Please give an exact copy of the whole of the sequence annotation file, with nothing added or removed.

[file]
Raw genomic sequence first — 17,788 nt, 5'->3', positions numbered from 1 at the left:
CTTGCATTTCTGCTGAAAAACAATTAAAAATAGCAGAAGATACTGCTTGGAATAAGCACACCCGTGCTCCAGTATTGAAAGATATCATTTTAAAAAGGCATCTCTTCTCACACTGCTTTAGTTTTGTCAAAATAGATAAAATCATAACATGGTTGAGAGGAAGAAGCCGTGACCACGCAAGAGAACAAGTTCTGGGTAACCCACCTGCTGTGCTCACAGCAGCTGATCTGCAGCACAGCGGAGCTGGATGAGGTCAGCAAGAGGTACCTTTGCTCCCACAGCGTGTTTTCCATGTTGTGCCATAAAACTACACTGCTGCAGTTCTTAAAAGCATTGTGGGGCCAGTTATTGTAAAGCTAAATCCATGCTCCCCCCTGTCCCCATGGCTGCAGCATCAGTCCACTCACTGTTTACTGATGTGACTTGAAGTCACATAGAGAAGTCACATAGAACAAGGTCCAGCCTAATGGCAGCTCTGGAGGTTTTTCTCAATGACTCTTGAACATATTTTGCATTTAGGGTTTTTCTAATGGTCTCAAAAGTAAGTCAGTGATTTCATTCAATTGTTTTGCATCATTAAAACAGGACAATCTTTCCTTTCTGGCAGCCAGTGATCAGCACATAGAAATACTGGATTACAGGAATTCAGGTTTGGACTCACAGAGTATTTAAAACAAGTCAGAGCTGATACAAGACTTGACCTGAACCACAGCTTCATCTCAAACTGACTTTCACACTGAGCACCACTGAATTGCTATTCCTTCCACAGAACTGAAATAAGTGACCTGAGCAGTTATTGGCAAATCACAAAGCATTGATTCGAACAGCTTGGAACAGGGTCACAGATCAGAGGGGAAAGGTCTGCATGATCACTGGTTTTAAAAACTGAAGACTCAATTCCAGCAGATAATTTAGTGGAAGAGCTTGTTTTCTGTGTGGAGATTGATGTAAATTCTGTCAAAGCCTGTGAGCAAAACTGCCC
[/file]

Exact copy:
Raw genomic sequence first — 17,788 nt, 5'->3', positions numbered from 1 at the left:
CTTGCATTTCTGCTGAAAAACAATTAAAAATAGCAGAAGATACTGCTTGGAATAAGCACACCCGTGCTCCAGTATTGAAAGATATCATTTTAAAAAGGCATCTCTTCTCACACTGCTTTAGTTTTGTCAAAATAGATAAAATCATAACATGGTTGAGAGGAAGAAGCCGTGACCACGCAAGAGAACAAGTTCTGGGTAACCCACCTGCTGTGCTCACAGCAGCTGATCTGCAGCACAGCGGAGCTGGATGAGGTCAGCAAGAGGTACCTTTGCTCCCACAGCGTGTTTTCCATGTTGTGCCATAAAACTACACTGCTGCAGTTCTTAAAAGCATTGTGGGGCCAGTTATTGTAAAGCTAAATCCATGCTCCCCCCTGTCCCCATGGCTGCAGCATCAGTCCACTCACTGTTTACTGATGTGACTTGAAGTCACATAGAGAAGTCACATAGAACAAGGTCCAGCCTAATGGCAGCTCTGGAGGTTTTTCTCAATGACTCTTGAACATATTTTGCATTTAGGGTTTTTCTAATGGTCTCAAAAGTAAGTCAGTGATTTCATTCAATTGTTTTGCATCATTAAAACAGGACAATCTTTCCTTTCTGGCAGCCAGTGATCAGCACATAGAAATACTGGATTACAGGAATTCAGGTTTGGACTCACAGAGTATTTAAAACAAGTCAGAGCTGATACAAGACTTGACCTGAACCACAGCTTCATCTCAAACTGACTTTCACACTGAGCACCACTGAATTGCTATTCCTTCCACAGAACTGAAATAAGTGACCTGAGCAGTTATTGGCAAATCACAAAGCATTGATTCGAACAGCTTGGAACAGGGTCACAGATCAGAGGGGAAAGGTCTGCATGATCACTGGTTTTAAAAACTGAAGACTCAATTCCAGCAGATAATTTAGTGGAAGAGCTTGTTTTCTGTGTGGAGATTGATGTAAATTCTGTCAAAGCCTGTGAGCAAAACTGCCC